With no pervious idea as to what might be worth my while on this island-town, I fished my phone and tried to google Sto. Nino. Nothing much to make me run all over the place in search of this and that hehe. The one thing that did titillate me was a speck of information on the web identifying something as “Moro Fort”. But awr, 3 folks I asked did not know, and an elderly I asked as she tended to her sari-sari store told me that it was just some kind of a lighthouse and lookout but ruined long ago with nothing much left for anyone to see. She added that it is now amidst thickets of trees and shrubs that might be snake-infested or scattered with human excretions. How encouraging hehe.
So, thanking the Lola for that piece of “dirty” information, and after buying a pack of Marlboro Lights Gold from her (yes, she has!), I dropped the idea of trying to find that “Moro Fort”, especially that it was a Sunday, where the municipal hall was surely closed, making it impossible for me to get a learned corroborating or refuting information to what the jolly grandma just told me.
Municipal Hall? Ah yes, I walked in that direction just to see for myself how a Municipal Hall looks like at remote islands like this one. Reached it in no time, and well well well, this “seat of government” is bigger and better-looking than some I have seen at other towns in bigger islands. There are even other structures at the back! Design: functionally simple. Almost like a high school building!
Front of the building is all concrete as its their town plaza too. Notice the markings since this too serves as their basketball court. And to the right edge of the picture is a stage! I like this – a truly multi-purpose piece of real estate. Obviously, this must also be where they do their “bayang magiliw” every Monday! Then again, I think the residents here must already know how to be extra careful whether at play, a dance or just visiting their munisipyo. Look at the concrete at foreground. It has started to deteriorate, and it is at entrance side. Congressmen, senators, where are you?!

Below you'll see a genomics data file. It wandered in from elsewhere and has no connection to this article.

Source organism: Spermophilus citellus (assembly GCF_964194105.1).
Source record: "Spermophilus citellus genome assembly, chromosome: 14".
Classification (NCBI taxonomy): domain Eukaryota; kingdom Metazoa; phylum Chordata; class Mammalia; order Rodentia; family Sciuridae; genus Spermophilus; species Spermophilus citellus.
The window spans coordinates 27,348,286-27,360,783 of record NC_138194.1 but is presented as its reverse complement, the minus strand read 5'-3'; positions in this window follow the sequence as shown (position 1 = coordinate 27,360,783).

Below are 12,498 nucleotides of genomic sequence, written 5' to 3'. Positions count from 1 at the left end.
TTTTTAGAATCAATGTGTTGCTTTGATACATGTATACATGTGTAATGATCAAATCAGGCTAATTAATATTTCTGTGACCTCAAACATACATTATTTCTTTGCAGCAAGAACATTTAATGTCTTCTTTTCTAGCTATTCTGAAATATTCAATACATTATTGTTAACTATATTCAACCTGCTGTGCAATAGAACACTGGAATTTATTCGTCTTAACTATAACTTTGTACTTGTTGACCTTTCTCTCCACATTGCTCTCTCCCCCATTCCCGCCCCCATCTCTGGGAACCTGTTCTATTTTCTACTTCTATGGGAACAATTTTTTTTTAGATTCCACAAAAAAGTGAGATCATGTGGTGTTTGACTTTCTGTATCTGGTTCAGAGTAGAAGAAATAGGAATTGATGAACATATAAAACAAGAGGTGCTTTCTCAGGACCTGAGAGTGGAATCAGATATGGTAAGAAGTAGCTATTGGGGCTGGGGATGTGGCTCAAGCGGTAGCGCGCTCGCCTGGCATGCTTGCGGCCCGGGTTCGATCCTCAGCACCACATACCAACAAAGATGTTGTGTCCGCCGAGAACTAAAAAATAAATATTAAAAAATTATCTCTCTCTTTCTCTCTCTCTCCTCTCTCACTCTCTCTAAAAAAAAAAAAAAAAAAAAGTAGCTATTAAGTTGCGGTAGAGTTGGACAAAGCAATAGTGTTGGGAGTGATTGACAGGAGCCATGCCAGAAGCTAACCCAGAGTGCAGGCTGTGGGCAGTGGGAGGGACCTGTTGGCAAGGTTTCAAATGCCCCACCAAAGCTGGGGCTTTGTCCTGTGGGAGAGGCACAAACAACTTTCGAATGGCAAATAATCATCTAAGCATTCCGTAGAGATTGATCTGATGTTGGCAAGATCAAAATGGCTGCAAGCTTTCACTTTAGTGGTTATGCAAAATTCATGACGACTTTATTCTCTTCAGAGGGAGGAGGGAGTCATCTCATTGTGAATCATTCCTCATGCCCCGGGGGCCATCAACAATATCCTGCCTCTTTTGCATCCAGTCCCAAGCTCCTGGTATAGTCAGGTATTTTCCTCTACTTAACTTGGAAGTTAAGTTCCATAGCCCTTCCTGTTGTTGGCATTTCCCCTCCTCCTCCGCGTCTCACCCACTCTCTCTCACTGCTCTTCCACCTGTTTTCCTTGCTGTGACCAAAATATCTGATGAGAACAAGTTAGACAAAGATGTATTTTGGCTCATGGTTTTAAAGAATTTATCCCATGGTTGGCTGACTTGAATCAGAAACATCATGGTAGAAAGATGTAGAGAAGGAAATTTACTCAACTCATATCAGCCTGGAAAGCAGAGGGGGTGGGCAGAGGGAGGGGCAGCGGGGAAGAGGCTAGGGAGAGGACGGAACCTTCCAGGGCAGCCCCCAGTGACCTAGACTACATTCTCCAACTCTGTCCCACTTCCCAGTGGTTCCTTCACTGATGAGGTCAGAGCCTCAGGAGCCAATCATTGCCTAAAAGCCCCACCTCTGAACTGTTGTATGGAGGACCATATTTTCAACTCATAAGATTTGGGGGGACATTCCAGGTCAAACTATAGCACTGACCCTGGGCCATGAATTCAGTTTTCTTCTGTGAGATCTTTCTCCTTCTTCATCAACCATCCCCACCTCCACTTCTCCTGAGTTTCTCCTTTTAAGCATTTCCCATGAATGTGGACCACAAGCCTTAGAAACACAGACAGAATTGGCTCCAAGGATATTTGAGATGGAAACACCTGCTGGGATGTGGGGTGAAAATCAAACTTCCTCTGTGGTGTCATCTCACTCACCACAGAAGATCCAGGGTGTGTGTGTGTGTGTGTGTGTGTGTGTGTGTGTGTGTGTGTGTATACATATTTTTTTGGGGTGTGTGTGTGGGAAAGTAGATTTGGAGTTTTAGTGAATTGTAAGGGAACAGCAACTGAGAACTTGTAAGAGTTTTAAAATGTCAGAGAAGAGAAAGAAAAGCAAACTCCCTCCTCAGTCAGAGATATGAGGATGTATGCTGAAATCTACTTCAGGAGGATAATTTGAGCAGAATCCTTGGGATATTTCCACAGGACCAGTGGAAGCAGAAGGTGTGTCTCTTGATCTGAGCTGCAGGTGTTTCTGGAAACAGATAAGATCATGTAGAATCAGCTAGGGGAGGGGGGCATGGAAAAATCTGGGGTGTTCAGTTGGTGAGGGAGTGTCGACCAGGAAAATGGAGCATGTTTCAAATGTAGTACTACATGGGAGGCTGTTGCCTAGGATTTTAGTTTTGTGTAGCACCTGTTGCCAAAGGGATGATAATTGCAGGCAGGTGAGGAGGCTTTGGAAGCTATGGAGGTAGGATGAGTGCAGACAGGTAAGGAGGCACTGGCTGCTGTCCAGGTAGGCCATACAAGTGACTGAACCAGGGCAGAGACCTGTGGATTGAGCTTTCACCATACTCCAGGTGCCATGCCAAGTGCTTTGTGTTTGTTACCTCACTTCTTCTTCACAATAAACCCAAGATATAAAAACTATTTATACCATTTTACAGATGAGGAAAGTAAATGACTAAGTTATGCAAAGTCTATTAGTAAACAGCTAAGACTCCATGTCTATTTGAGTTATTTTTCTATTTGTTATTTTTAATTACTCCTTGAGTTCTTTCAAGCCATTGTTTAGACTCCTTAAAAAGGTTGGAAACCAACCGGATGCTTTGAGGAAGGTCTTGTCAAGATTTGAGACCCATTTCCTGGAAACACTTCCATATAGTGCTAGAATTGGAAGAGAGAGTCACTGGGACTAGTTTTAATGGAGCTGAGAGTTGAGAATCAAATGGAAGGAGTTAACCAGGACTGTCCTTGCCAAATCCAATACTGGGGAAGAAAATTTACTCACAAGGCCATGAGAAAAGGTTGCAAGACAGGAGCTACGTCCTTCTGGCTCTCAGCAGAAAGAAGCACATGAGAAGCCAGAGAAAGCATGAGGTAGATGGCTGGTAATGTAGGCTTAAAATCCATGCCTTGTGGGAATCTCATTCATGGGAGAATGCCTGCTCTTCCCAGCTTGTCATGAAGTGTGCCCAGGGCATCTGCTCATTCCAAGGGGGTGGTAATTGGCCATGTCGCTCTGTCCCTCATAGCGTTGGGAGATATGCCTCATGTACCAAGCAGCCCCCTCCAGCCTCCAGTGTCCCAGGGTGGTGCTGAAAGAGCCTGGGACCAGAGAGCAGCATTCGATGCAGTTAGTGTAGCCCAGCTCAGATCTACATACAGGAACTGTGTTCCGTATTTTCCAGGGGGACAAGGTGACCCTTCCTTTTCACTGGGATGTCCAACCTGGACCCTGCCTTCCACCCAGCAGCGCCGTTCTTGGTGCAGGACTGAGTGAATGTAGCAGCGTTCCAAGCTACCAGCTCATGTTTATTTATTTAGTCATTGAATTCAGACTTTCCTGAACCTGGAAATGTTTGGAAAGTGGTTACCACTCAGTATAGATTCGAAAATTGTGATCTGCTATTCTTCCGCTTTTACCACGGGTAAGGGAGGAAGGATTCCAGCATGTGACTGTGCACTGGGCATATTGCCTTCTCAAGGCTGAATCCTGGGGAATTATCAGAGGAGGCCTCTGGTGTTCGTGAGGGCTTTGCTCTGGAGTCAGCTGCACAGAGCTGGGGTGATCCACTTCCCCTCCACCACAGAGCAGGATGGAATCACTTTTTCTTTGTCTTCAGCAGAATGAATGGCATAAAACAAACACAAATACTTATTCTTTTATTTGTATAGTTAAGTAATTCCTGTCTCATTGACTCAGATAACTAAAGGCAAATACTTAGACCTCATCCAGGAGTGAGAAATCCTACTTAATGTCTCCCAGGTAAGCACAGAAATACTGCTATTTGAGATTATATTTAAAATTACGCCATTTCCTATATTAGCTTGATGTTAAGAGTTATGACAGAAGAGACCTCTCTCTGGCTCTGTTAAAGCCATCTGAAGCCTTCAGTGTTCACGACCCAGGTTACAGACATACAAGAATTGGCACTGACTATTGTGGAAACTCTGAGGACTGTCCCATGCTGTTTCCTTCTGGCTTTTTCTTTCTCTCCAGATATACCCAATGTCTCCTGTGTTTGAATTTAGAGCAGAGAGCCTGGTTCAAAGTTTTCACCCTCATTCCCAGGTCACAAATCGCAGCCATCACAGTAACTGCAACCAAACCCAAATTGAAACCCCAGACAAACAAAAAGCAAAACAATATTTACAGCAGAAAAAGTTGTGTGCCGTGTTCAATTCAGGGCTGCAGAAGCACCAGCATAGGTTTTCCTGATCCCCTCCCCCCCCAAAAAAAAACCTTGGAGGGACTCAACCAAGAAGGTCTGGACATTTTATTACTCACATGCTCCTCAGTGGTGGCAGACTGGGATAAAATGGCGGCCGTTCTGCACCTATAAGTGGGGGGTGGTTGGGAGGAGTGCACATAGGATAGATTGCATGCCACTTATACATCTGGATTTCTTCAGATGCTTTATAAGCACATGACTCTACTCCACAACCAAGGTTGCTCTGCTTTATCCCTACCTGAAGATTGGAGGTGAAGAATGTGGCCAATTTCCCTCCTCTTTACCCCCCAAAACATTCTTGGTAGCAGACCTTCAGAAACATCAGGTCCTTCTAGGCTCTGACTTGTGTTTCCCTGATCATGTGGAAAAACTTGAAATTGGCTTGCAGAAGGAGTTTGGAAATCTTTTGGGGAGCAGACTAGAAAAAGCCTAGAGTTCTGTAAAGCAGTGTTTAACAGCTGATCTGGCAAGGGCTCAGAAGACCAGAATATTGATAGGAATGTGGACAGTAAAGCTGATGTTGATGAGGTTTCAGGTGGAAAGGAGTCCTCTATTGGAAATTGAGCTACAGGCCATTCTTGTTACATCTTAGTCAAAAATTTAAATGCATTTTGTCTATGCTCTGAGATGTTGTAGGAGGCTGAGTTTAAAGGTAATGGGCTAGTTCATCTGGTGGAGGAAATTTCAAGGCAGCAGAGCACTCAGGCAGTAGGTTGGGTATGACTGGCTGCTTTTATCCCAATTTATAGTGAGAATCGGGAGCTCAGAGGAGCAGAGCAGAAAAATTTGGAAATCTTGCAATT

Alright, done with the church, and as I walked the little street, I was imagining how vehicles come and go in this town. Except for that one leading to the munisipyo, all other streets seemed too narrow for a two-way lane. But hello (I caught my royal self there) how many automobiles are even going to meet in this place anyway?! Oh okay, I came back to my realistic senses there.
Next to occupy my pesky pea of a brain was the number of sari-sari stores that dotted wherever I went. At some areas, they seemed like every other house. Golly! I looked and wondered, they’re almost all selling just about the same things, so who buys what from whom? My creative juices even imagined making a nationwide survey for the most number of sari-sari stores per household and/or population density – and this town might probably emerge on top hehe! Interestingly, I saw that at least 3 such sari-sari stores sell Marlboro Lights Gold! In Catarman, Catbalogan or Borongan, I always have a difficult time finding this. Imagine?!
Anyway, I kept walking around and even saw an ukay-ukay store towards their school that sells everything from kaldero to cellphone covers. Hmm.
The school, oh yes, the school! For lack of nothing else to see, I went to check this campus out. What invited my interest is that this school seems to have the rest of its buildings on a hill. And I was not disappointed, nice breathtaking views of the town and the bay (cove) out front.